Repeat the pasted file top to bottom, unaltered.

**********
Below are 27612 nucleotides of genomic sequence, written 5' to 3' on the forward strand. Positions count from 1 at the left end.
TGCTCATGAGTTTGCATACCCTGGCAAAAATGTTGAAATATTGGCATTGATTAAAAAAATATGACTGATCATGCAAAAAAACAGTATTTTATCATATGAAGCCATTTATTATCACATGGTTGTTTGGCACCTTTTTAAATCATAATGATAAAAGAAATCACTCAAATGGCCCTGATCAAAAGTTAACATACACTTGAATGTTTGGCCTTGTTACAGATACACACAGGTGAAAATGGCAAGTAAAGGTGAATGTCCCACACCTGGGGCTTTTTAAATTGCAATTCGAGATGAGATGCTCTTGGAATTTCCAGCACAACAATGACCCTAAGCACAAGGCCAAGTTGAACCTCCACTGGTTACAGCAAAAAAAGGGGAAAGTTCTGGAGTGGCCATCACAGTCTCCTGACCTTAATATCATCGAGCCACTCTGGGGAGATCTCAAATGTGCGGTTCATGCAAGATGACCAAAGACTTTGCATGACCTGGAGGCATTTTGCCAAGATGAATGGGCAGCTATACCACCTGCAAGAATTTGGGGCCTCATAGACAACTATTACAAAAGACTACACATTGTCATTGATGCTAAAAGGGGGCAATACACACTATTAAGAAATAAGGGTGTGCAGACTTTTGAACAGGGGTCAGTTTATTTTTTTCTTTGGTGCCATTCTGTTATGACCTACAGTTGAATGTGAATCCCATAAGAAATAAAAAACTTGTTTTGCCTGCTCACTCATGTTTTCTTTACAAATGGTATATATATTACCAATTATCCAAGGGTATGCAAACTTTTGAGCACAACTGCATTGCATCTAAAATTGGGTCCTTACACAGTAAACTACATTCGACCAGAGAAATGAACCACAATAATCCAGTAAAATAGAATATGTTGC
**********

Below are 27612 nucleotides of genomic sequence, written 5' to 3' on the forward strand. Positions count from 1 at the left end.
TGCTCATGAGTTTGCATACCCTGGCAAAAATGTTGAAATATTGGCATTGATTAAAAAAATATGACTGATCATGCAAAAAAACAGTATTTTATCATATGAAGCCATTTATTATCACATGGTTGTTTGGCACCTTTTTAAATCATAATGATAAAAGAAATCACTCAAATGGCCCTGATCAAAAGTTAACATACACTTGAATGTTTGGCCTTGTTACAGATACACACAGGTGAAAATGGCAAGTAAAGGTGAATGTCCCACACCTGGGGCTTTTTAAATTGCAATTCGAGATGAGATGCTCTTGGAATTTCCAGCACAACAATGACCCTAAGCACAAGGCCAAGTTGAACCTCCACTGGTTACAGCAAAAAAAGGGGAAAGTTCTGGAGTGGCCATCACAGTCTCCTGACCTTAATATCATCGAGCCACTCTGGGGAGATCTCAAATGTGCGGTTCATGCAAGATGACCAAAGACTTTGCATGACCTGGAGGCATTTTGCCAAGATGAATGGGCAGCTATACCACCTGCAAGAATTTGGGGCCTCATAGACAACTATTACAAAAGACTACACATTGTCATTGATGCTAAAAGGGGGCAATACACACTATTAAGAAATAAGGGTGTGCAGACTTTTGAACAGGGGTCAGTTTATTTTTTTCTTTGGTGCCATTCTGTTATGACCTACAGTTGAATGTGAATCCCATAAGAAATAAAAAACTTGTTTTGCCTGCTCACTCATGTTTTCTTTACAAATGGTATATATATTACCAATTATCCAAGGGTATGCAAACTTTTGAGCACAACTGCATTGCATCTAAAATTGGGTCCTTACACAGTAAACTACATTCGACCAGAGAAATGAACCACAATAATCCAGTAAAATAGAATATGTTGC